SySMOL: A Hardware-software Co-design Framework for Ultra-Low and Fine-Grained Mixed-Precision Neural Networks.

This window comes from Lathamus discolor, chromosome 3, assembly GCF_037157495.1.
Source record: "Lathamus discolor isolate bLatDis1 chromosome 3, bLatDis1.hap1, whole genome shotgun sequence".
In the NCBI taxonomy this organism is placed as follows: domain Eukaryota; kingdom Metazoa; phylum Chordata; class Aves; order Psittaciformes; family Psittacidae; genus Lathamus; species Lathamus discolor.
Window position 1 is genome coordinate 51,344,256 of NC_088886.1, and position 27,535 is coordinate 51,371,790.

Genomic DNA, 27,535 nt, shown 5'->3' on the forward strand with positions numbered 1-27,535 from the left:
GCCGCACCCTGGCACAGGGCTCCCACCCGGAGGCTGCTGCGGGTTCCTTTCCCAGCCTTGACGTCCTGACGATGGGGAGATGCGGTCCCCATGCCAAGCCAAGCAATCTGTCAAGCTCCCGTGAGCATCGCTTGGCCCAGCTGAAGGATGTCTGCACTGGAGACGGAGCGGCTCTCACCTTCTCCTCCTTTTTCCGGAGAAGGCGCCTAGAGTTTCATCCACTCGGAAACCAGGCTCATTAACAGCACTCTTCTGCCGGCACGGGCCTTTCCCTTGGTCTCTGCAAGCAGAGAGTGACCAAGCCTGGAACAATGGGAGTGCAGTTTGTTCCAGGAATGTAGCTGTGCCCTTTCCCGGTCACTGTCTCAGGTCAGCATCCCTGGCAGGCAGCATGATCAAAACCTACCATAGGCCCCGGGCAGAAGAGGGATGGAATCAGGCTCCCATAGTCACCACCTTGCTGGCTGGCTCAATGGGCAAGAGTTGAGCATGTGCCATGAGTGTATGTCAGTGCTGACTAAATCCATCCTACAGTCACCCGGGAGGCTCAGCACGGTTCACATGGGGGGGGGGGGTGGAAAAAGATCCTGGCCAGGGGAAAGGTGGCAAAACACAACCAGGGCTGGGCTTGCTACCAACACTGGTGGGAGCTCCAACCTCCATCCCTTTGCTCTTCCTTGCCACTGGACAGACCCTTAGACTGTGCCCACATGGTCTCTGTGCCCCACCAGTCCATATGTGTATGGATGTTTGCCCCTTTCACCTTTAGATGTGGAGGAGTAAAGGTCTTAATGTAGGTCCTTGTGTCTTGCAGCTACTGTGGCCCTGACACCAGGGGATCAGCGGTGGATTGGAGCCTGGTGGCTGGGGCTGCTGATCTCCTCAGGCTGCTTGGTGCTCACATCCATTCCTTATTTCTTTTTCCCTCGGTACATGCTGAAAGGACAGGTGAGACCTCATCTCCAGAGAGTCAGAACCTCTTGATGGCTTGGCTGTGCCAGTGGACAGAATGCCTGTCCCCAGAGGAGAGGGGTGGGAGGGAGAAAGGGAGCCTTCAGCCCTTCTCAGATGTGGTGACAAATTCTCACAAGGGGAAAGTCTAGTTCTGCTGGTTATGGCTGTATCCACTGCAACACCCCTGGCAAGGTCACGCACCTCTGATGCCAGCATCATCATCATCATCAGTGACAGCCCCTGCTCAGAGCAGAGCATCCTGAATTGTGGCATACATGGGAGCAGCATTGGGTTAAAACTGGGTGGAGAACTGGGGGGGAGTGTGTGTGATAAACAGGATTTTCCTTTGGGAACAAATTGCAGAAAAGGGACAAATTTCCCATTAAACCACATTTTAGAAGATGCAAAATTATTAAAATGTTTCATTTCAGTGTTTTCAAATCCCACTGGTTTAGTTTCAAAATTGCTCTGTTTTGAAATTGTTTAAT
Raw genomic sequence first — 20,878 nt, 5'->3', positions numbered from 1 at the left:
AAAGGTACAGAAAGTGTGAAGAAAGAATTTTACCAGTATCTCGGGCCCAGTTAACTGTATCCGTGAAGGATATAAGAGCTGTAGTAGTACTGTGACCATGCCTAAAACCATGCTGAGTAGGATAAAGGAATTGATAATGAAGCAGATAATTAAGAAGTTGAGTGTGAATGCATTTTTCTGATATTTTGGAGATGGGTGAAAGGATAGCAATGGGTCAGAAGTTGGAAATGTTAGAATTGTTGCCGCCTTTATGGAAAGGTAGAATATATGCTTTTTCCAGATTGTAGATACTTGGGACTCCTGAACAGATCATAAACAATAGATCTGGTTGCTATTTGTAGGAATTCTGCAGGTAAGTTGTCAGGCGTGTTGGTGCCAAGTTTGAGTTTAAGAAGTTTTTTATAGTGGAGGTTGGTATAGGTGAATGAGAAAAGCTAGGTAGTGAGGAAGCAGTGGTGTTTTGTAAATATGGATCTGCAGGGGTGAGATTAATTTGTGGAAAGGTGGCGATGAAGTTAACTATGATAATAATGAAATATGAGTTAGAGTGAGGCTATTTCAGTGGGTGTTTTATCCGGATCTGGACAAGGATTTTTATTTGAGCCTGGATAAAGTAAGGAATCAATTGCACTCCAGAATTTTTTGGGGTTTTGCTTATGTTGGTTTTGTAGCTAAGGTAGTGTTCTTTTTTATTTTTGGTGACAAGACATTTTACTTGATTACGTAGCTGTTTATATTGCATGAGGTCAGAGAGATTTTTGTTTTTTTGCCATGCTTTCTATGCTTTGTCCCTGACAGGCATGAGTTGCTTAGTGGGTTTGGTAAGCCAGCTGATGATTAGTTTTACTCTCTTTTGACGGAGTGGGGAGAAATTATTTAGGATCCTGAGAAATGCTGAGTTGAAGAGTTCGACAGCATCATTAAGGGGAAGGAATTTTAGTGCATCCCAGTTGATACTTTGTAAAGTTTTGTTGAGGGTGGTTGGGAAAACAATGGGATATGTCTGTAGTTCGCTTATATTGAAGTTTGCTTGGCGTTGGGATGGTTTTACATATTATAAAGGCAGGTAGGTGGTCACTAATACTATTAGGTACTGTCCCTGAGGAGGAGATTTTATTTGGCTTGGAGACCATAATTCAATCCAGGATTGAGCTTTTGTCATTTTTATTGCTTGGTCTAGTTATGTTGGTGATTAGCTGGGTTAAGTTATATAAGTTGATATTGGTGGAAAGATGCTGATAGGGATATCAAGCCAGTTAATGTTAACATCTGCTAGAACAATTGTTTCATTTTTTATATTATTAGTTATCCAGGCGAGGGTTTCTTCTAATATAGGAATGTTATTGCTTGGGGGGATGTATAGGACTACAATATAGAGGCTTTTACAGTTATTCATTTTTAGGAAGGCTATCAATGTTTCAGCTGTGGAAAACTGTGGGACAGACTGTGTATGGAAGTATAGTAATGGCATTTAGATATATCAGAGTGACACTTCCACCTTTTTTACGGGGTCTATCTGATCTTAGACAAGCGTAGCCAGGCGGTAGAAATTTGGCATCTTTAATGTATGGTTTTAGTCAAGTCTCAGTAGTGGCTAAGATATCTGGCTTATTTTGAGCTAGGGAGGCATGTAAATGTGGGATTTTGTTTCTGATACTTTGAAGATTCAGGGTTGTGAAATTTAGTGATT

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Recent advancements in quantization and mixed-precision techniques offer significant promise for improving the run-time and energy efficiency of neural networks. In this work, we further showed that neural networks, wherein individual parameters or activations can take on different precisions ranging between 1 and 4 bits, can achieve accuracies comparable to or exceeding the full-precision counterparts. However, the deployment of such networks poses numerous challenges, stemming from the necessity to manage and control the compute/communication/storage requirements associated with these extremely fine-grained mixed precisions for each piece of data. There is a lack of existing efficient hardware and system-level support tailored to these unique and challenging requirements. Our research introduces the first novel holistic hardware-software co-design approach for these networks, which enables a continuous feedback loop between hardware design, training, and inference to facilitate systematic design exploration. As a proof-of-concept, we illustrate this co-design approach by designing new, configurable CPU SIMD architectures tailored for these networks, tightly integrating the architecture with new system-aware training and inference techniques. We perform systematic design space exploration using this framework to analyze various tradeoffs. The design for mixed-precision networks that achieves optimized tradeoffs corresponds to an architecture that supports 1, 2, and 4-bit fixed-point operations with four configurable precision patterns, when coupled with system-aware training and inference optimization -- networks trained for this design achieve accuracies that closely match full-precision accuracies, while compressing and improving run-time efficiency of the neural networks drastically by 10-20x, compared to full-precision networks.
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